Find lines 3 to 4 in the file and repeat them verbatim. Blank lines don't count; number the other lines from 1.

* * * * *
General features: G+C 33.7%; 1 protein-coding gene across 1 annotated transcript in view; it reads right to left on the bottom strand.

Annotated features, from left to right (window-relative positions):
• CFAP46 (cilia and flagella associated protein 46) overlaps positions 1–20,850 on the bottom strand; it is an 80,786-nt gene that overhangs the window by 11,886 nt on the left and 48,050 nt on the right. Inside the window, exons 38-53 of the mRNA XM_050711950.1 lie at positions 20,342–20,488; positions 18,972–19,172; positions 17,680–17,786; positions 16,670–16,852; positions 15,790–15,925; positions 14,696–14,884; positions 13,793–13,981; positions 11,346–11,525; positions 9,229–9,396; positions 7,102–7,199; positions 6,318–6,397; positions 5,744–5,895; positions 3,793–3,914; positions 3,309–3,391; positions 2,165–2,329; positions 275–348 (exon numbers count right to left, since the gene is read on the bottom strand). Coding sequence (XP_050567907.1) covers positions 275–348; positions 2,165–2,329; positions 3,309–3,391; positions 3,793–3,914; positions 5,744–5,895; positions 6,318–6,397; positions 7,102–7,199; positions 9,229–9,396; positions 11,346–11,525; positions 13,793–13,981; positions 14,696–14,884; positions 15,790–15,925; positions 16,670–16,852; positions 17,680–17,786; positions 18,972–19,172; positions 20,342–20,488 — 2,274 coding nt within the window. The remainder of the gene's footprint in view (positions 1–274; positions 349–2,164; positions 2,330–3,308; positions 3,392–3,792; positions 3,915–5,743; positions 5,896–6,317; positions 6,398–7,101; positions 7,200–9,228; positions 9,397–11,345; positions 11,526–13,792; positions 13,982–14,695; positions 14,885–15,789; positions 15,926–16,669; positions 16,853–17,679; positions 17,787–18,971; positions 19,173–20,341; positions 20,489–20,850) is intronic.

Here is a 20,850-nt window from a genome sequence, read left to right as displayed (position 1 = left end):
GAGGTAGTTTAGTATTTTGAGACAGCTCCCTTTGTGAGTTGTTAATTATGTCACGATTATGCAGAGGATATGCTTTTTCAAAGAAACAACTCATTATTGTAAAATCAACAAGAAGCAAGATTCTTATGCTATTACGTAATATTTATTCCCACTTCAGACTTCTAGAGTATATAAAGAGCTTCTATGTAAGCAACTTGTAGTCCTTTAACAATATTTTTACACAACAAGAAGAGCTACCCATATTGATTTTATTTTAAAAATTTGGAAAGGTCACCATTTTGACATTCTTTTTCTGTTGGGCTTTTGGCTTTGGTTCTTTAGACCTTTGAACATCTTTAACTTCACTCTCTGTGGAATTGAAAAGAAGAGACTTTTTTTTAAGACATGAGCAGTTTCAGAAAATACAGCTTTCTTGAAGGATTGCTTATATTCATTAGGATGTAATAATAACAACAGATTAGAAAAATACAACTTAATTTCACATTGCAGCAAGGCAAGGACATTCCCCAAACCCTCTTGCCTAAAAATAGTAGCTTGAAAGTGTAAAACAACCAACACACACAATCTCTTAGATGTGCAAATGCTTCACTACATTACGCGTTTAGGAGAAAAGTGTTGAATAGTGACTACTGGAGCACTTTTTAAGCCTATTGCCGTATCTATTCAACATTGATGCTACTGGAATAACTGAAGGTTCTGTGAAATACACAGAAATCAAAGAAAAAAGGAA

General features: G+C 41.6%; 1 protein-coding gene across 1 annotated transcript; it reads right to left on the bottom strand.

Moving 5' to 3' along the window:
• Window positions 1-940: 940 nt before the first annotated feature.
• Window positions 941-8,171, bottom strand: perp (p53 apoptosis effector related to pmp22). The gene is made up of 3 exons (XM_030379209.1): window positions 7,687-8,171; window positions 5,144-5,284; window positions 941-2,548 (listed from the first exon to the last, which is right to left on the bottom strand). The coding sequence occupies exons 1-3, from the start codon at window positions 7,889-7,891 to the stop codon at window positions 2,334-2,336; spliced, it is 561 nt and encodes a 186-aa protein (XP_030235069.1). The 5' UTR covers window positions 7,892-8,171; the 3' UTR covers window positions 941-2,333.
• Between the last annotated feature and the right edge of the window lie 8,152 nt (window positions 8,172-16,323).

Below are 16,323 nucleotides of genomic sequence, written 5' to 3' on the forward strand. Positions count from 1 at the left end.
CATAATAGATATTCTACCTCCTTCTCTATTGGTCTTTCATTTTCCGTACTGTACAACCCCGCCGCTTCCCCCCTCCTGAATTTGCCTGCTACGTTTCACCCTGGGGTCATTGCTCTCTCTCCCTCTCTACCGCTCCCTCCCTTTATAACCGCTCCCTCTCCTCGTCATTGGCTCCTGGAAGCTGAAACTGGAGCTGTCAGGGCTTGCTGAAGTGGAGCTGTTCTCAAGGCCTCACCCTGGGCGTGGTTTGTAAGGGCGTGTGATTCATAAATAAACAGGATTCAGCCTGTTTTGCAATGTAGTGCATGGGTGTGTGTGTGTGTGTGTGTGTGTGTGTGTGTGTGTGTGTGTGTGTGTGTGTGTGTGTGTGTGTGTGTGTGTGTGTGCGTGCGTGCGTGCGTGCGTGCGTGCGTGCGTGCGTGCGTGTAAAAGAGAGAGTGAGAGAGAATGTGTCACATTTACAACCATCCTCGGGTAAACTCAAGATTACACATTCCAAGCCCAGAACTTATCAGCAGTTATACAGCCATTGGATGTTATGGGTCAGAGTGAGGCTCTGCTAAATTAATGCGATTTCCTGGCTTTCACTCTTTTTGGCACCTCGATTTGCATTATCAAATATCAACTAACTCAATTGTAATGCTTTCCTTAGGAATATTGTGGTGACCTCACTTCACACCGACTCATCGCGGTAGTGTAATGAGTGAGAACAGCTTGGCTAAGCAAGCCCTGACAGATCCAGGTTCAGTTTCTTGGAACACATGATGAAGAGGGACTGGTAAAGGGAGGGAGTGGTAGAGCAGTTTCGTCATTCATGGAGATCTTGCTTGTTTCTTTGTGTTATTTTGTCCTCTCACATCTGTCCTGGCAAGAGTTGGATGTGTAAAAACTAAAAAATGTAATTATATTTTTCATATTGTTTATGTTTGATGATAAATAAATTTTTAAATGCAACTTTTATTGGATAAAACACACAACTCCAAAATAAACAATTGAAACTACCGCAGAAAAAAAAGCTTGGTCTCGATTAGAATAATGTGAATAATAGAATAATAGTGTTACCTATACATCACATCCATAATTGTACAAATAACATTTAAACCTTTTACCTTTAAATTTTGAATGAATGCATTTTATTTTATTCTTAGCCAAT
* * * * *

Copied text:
• CFAP46 (cilia and flagella associated protein 46) overlaps positions 1–20,850 on the bottom strand; it is an 80,786-nt gene that overhangs the window by 11,886 nt on the left and 48,050 nt on the right. Inside the window, exons 38-53 of the mRNA XM_050711950.1 lie at positions 20,342–20,488; positions 18,972–19,172; positions 17,680–17,786; positions 16,670–16,852; positions 15,790–15,925; positions 14,696–14,884; positions 13,793–13,981; positions 11,346–11,525; positions 9,229–9,396; positions 7,102–7,199; positions 6,318–6,397; positions 5,744–5,895; positions 3,793–3,914; positions 3,309–3,391; positions 2,165–2,329; positions 275–348 (exon numbers count right to left, since the gene is read on the bottom strand). Coding sequence (XP_050567907.1) covers positions 275–348; positions 2,165–2,329; positions 3,309–3,391; positions 3,793–3,914; positions 5,744–5,895; positions 6,318–6,397; positions 7,102–7,199; positions 9,229–9,396; positions 11,346–11,525; positions 13,793–13,981; positions 14,696–14,884; positions 15,790–15,925; positions 16,670–16,852; positions 17,680–17,786; positions 18,972–19,172; positions 20,342–20,488 — 2,274 coding nt within the window. The remainder of the gene's footprint in view (positions 1–274; positions 349–2,164; positions 2,330–3,308; positions 3,392–3,792; positions 3,915–5,743; positions 5,896–6,317; positions 6,398–7,101; positions 7,200–9,228; positions 9,397–11,345; positions 11,526–13,792; positions 13,982–14,695; positions 14,885–15,789; positions 15,926–16,669; positions 16,853–17,679; positions 17,787–18,971; positions 19,173–20,341; positions 20,489–20,850) is intronic.

Here is a 20,850-nt window from a genome sequence, read left to right as displayed (position 1 = left end):